Just as many people have trouble differentiating between affect and effect, a common error concerns the difference between less and fewer. It certainly doesn’t help that “respected” organizations like Walmart and Safeway make mistakes with less and fewer all the time, further exacerbating the prevalence of bad grammar.
Do you know the difference between less and fewer? Do you know why the express checkout lane at supermarkets should read “10 items or fewer” rather than the much more common “10 items or less“? Is it more correct to say that you should wear less clothes or fewer clothes?
You Can Count with Fewer
Generally speaking, you would use “fewer” when you are referring to items that are quantifiable. For example, you could say that I had fewer correct predictions in Week 8 than I did in previous weeks in the NFL. You could also say that Beyond the Rhetoric has fewer RSS subscribers than John Chow dot Com. The number of predictions and the number of RSS subscribers can be counted pretty easily.
You Don’t Count with Less
On the flip side, “less” is used when referring to items that either cannot be counted or are typically not counted. For instance, you could say that using Purolator Courier results in less customer satisfaction than using Fedex. You wouldn’t count the number of “customer satisfactions” when making this comparison.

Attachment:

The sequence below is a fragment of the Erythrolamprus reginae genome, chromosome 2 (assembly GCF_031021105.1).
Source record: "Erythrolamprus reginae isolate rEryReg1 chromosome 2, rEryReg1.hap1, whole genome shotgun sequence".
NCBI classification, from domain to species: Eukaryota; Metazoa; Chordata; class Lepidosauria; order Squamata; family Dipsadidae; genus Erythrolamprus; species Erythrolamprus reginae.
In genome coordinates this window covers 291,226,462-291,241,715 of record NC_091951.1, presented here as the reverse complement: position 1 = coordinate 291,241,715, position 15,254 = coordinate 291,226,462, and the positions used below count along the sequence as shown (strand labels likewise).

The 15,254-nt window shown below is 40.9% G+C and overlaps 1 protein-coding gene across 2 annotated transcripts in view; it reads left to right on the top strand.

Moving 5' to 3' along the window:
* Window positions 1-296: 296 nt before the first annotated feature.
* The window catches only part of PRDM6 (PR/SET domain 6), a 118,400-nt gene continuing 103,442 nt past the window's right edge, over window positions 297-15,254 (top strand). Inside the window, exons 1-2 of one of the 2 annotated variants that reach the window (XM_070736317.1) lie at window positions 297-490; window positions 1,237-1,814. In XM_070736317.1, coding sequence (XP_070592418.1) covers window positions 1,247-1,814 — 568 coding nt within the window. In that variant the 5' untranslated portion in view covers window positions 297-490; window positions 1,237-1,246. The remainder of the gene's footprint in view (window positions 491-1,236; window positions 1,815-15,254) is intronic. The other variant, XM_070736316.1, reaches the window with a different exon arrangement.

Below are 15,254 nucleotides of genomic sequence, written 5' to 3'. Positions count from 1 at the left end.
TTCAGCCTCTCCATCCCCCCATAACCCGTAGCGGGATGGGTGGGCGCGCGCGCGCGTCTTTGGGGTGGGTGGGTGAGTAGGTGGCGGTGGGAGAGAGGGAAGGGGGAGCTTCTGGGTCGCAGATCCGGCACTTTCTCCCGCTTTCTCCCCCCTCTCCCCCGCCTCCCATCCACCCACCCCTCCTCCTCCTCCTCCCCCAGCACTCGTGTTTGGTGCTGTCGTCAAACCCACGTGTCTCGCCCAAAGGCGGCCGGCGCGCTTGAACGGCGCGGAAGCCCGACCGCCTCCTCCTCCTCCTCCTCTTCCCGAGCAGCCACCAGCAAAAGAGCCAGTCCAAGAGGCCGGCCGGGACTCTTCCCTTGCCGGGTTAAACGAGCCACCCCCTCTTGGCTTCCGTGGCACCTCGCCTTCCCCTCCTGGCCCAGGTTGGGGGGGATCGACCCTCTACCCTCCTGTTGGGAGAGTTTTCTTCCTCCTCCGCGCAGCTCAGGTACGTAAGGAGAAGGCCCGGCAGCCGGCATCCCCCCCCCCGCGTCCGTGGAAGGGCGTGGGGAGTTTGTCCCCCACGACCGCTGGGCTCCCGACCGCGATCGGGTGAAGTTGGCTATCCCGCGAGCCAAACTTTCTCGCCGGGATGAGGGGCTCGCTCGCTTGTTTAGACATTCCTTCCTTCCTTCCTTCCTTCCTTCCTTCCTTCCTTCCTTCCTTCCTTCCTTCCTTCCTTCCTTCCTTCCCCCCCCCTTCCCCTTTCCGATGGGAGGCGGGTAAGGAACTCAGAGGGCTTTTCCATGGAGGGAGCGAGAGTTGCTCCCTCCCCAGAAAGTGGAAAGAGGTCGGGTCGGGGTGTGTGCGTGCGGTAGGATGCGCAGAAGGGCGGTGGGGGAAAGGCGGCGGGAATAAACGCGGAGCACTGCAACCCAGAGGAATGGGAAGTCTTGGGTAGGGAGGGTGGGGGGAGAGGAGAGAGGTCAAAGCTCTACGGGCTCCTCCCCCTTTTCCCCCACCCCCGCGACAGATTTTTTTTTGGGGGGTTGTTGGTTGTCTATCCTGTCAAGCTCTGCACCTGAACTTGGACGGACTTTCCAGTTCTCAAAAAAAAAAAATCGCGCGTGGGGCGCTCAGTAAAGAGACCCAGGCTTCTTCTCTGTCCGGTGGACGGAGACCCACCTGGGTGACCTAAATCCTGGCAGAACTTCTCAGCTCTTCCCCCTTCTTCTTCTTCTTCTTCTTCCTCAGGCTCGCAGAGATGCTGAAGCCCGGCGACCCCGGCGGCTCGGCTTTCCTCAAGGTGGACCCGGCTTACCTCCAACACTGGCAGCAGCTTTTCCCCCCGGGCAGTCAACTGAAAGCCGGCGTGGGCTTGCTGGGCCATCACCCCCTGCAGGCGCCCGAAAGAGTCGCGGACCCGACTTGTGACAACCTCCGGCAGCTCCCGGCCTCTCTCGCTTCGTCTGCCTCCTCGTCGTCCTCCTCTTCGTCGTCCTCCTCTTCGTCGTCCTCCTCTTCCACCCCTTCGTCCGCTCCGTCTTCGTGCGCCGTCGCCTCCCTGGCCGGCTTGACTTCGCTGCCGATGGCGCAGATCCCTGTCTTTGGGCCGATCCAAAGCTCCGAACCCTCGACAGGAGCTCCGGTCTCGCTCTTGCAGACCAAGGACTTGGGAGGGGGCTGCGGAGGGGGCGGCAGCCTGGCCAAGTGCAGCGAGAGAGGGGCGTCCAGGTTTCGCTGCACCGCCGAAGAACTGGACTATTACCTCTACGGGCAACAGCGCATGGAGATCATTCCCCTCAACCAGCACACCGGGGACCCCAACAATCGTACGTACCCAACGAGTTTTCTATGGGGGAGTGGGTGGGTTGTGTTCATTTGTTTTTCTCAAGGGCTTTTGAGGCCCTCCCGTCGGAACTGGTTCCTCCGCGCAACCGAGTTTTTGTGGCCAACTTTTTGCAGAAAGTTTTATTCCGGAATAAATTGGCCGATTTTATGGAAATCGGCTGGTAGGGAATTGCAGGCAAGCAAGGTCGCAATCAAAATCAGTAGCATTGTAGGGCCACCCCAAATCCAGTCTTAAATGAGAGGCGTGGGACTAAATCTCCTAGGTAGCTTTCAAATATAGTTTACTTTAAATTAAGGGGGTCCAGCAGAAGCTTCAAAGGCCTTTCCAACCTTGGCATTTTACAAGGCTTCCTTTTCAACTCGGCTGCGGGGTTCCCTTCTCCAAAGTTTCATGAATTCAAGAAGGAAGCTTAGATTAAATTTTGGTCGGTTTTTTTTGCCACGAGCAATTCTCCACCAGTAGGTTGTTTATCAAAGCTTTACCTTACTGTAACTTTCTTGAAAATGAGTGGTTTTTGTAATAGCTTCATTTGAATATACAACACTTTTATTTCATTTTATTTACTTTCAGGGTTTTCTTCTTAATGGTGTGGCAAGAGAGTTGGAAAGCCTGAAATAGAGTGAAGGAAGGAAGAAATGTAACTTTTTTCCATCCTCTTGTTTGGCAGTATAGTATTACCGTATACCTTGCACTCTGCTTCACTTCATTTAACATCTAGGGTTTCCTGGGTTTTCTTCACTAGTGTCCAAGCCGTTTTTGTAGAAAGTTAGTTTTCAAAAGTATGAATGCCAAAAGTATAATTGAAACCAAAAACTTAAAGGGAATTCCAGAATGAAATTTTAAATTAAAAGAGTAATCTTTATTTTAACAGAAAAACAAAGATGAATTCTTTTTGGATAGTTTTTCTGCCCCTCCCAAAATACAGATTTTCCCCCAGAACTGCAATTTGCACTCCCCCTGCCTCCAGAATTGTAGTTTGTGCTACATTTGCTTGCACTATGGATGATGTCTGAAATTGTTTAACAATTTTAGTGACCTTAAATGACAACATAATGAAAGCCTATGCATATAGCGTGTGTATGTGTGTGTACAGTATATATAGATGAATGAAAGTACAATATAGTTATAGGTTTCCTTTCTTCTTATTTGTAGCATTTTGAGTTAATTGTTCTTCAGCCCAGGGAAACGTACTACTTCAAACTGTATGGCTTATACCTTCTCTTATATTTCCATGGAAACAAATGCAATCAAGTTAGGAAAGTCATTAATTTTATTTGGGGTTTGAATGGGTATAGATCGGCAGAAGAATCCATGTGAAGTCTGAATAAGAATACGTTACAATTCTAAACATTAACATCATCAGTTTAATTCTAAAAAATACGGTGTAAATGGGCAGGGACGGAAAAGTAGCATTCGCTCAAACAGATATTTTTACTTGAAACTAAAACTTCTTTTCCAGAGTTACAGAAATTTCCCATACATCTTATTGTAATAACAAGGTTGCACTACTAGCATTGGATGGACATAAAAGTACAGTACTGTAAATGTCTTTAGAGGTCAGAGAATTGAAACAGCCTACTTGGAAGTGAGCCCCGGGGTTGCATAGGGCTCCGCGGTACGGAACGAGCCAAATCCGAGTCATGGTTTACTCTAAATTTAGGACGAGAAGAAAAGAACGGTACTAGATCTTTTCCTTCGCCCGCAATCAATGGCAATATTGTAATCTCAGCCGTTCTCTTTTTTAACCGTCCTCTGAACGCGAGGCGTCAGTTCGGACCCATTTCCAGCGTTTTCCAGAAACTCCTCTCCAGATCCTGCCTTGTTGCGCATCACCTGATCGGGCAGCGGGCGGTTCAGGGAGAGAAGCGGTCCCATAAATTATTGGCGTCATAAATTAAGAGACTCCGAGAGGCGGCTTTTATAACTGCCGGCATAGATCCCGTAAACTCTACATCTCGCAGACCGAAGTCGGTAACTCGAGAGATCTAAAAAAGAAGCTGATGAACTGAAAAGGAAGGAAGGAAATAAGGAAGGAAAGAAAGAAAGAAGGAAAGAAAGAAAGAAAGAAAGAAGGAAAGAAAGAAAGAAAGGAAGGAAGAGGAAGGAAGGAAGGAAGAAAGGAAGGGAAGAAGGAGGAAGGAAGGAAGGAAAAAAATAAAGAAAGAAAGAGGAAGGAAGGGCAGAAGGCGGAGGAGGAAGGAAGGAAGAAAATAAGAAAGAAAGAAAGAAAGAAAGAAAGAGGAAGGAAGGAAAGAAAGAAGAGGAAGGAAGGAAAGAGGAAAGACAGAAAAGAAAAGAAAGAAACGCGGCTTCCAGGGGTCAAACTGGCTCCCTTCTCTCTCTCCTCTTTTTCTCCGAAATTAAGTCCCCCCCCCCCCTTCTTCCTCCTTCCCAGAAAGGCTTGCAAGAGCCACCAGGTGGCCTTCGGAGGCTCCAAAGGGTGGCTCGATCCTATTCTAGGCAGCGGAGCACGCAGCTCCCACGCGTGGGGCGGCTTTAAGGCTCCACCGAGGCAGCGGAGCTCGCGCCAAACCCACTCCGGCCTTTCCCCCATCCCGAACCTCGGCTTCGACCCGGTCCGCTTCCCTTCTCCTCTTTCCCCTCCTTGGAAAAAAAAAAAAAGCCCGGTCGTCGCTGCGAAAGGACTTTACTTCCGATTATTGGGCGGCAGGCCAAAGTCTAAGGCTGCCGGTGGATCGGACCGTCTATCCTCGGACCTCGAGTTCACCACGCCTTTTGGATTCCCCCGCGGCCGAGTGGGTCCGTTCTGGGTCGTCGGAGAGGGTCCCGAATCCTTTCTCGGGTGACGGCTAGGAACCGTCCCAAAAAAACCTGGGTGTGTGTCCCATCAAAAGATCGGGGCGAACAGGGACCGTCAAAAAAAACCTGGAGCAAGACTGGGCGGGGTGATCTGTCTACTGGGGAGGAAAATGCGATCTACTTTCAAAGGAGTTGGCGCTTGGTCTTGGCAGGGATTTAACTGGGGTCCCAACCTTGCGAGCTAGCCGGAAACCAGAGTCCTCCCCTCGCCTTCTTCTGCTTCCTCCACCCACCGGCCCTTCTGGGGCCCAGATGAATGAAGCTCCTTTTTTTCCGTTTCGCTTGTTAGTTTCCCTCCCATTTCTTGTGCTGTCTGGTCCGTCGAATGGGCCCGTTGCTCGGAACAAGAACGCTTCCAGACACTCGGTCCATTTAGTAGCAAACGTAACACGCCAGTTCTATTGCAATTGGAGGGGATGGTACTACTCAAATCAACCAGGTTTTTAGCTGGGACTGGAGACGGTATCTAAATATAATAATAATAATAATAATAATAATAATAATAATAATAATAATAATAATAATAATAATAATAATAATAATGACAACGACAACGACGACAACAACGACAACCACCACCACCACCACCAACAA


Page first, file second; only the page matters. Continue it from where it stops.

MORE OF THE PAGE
Where it gets a little more confusing is when you start looking at items that can be counted, but we still use the word “less” rather than “fewer”. A great example of this is rice. You would say that Stephen ate less rice than Ed and not that Stephen ate fewer rice than Ed. While it is possible to quantify the amount of rice consumed (number of grains, amount of weight, etc.), we still use “less” and not “fewer”.
A Simple Test to Choose Between Less and Fewer
I have a very simple test that can help you determine whether it is more appropriate to use “less” or “fewer”. If the noun “sounds right” with a number, then you should probably use “fewer”. If the noun “sounds wrong” with a number, then you should probably use “less.”
Going back to the example of rice, it sounds incorrect to say that Leo has three rices. It would sound correct, however, to say that Leo has three bowls of rice. “Bowl” is quantifiable and can be associated with a number. “Rice” cannot. This is the same reason why you would say that Julie has less money than Jane, but Julie has fewer dollars than Jane.
Make sense? If you have any questions concerning the difference between less and fewer, feel free to ask me through the comment form below. Do you understand now why express checkouts at supermarkets should use “10 items or fewer” now? This may make them sound like elitists though, so that’s why some markets now have signs that read “up to 10 items” instead.